4. Consider the "thing" called baggage as a "process" instead. Realize that there are several stages that it is trying to go through to accomplish a better result. Consider how it comes about, changes with different situations and fizzles out each time. Imagine how it's really a cycle that goes round and round with other side effects, fallout or repercussions. Sometimes baggage evolves into really relating with other people when it's seen as a process to get both of you understood, validated, appreciated or respected. It's only going haywire when either or both of you are getting manipulated, invalidated, criticized or disrespected.

    Hopefully this gives you something to do with all these insights. Thanks for your question!

  3. Can you recommend any books that speak to this issue? And offer recommendations for resolution?


  4. Almost every field of therapy addresses this issue, though each discipline calls it by a different name; shadow, neurosis, cognitive distortion, toxic introject, imposed narrative, top dog, autonomous complex, demon, etc. Most books are written for therapists to help their clients and expect the solution to come from the conversation and trusting relationship. There are 3 books I've read that attempt a self-help approach with some success:

    Margo Adair, Working Inside Out --Applied Meditation for Intuitive Problem Solving
    Dawna Markova, No Enemies Within - A creative process for discovering what's right about what's wrong
    Richard D. Carson, Taming Your Gremlin - A guide to enjoying yourself

    In addition to the advice I gave in the comments above, I also recommend you becoming a keen observer of your baggage. Learn when it shows up, what provokes it to possess you, what are the circumstances when it leaves, what's different when it's gone compare to when it's there. As you "externalize it" this way, you will stop identifying with it and gain different ground to stand on. From this better place, I recommend writing out conversations with it, discussing what it wants, finding out what good it's trying to do, updating it on who you've become now, etc.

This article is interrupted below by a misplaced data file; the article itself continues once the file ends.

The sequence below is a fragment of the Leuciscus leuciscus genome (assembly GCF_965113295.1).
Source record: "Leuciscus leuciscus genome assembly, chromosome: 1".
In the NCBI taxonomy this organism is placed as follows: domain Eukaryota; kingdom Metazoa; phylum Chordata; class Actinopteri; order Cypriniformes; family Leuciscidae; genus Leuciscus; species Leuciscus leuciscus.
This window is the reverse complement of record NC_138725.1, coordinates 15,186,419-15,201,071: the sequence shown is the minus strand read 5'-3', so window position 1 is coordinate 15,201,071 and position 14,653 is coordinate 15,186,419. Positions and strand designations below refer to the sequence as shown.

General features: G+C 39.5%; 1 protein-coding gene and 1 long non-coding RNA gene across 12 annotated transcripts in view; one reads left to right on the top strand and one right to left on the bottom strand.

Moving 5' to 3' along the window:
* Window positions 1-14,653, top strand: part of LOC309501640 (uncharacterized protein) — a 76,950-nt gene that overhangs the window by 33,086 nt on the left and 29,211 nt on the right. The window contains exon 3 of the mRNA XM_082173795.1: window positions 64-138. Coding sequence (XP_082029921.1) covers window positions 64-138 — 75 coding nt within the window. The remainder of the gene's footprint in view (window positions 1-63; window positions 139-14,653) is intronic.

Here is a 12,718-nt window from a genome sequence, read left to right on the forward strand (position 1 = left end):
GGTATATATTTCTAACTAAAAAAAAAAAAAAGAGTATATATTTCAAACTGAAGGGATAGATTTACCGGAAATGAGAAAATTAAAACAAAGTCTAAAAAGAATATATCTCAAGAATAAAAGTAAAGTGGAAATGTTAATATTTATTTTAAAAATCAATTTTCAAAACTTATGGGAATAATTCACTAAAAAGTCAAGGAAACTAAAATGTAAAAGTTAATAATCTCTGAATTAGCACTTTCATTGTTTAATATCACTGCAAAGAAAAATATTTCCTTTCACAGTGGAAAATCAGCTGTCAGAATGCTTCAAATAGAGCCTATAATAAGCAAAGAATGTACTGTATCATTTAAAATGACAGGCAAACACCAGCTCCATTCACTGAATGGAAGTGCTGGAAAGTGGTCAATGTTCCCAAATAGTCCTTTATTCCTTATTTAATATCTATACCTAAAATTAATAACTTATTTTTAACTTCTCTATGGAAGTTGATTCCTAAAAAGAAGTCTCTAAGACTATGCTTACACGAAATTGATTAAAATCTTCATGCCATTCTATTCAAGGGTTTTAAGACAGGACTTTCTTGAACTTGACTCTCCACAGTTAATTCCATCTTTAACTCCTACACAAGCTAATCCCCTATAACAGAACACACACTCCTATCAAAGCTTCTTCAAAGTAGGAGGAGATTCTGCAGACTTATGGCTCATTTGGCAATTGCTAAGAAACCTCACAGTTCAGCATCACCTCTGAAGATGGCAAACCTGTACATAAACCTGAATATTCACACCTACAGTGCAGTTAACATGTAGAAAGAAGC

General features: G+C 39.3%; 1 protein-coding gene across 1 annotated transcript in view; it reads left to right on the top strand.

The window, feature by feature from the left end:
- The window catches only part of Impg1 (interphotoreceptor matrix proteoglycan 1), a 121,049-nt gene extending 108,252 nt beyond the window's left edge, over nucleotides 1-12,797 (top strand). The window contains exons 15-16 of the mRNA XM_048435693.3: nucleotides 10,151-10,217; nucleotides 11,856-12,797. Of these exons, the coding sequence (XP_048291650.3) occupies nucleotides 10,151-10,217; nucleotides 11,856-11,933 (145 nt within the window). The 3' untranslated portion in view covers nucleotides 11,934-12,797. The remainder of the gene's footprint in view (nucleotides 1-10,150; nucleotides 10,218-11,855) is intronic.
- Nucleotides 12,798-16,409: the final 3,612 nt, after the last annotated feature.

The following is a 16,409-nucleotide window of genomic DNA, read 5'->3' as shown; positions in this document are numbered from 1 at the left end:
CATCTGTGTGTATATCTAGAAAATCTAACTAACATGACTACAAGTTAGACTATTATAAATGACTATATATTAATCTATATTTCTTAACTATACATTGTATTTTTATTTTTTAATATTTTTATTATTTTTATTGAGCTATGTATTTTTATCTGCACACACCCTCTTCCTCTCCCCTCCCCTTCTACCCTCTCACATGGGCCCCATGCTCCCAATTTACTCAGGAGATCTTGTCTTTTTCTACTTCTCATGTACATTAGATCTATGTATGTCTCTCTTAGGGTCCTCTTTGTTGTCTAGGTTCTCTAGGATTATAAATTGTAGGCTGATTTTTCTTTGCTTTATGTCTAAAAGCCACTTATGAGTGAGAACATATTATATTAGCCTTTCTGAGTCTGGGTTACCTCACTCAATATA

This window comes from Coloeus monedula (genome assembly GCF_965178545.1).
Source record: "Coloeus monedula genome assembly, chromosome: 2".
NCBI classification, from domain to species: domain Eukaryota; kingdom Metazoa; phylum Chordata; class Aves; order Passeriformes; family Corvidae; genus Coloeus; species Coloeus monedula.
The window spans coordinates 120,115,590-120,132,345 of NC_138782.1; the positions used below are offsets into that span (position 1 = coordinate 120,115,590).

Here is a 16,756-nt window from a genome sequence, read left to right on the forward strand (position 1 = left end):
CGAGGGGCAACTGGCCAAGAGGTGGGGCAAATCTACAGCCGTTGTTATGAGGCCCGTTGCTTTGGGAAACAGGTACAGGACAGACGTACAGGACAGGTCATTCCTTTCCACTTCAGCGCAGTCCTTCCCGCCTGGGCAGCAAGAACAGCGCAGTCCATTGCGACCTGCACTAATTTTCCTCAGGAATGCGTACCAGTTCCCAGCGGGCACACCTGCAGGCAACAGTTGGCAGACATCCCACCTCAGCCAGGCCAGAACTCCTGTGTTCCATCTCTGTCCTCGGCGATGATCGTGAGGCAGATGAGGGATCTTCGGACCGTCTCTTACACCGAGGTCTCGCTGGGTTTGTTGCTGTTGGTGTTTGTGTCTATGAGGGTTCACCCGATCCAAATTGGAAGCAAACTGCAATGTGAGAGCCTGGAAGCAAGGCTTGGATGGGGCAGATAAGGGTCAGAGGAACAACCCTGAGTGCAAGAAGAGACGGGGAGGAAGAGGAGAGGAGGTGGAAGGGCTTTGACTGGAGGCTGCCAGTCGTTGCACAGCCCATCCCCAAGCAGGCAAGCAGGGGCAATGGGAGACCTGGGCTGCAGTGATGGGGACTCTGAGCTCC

5. You seem to have described me in a way i didn't believe anyone else could understand! Let alone help! Do you know of any group therapy courses or 1 day events i can attend, as i'm not sure i could afford 1 to 1 counceling over the long term.

  6. Thanks for letting me know how I'm being valuable!

    If you Google "emotional baggage therapy group", you'll find over 25,000 links. Add your location to your search and you may come up with a manageable number to explore.

    My next step after completing this blog series on emotional baggage is to create a self-study workbook and wiki to help lots of people work thru their baggage on their own schedule for free. I've begun writing the workbook. It's looking like it will contain a dozen modules for resolving emotional baggage. I expect the announce each module on my blog once it's available for free download. Once the workbook is partially completed, I'll create the wiki where others can add their criticisms, ideas, experiences and suggestions to enhance the workbook processes.

  7. I continue to have a really hard time in my realtionship with my girfriend [4 years of an on/off relationship] because of what I am led to understand is my "emotional baggage". Tell you the truth I did not really believe in it, and I still have a problem in coming to terms with it. Thank you for your articles, I have not read all of them yet, which I came upon purely by chance. I have been recommended the books: "Men from Mars/Women from Venus" and "Enneagram - 9....souls", plus advised to take pyscho drama courses. How is it going with the workbook? :-)

  8. Michael,
    Thanks for leaving a comment. It may be accurate that your own baggage is giving your relationship some difficulties. It is more likely that you share matching luggage with your girlfriend and neither is blameless. Beware of anyone who claims to be "baggage free" while being quick to point out other's baggage as causes for problems, as defects to be fixed, or as character flaws that justify guilt tripping, arguments or breakups. Any pointing fingers with no three fingers pointing back of him/herself is a sure sign of emotional baggage running his/her show. Other's baggage calls us to provide the person with sensitivity to their feelings, safety from abuse and empathy with their own chronic frustrations.

    The John Gray books are great for explaining the patterns in men of distancing when things get tense, missing the cues when women want to be listened to without problem solving, and needing space when women will take it too personally. Enneagrams may help you break up labels, stereotypes and expectations about others while gaining insight into subtle differences, traits and predispositions. I don't have any first hand experience with pyscho drama, but I greatly admire the principles it's based upon and how long it has been practiced.

    The workbook is proceeding with great difficulty. The deeper I get into the complexity of all these baggage issues, the less likely it seems to me that issues can be resolved in a workbook format.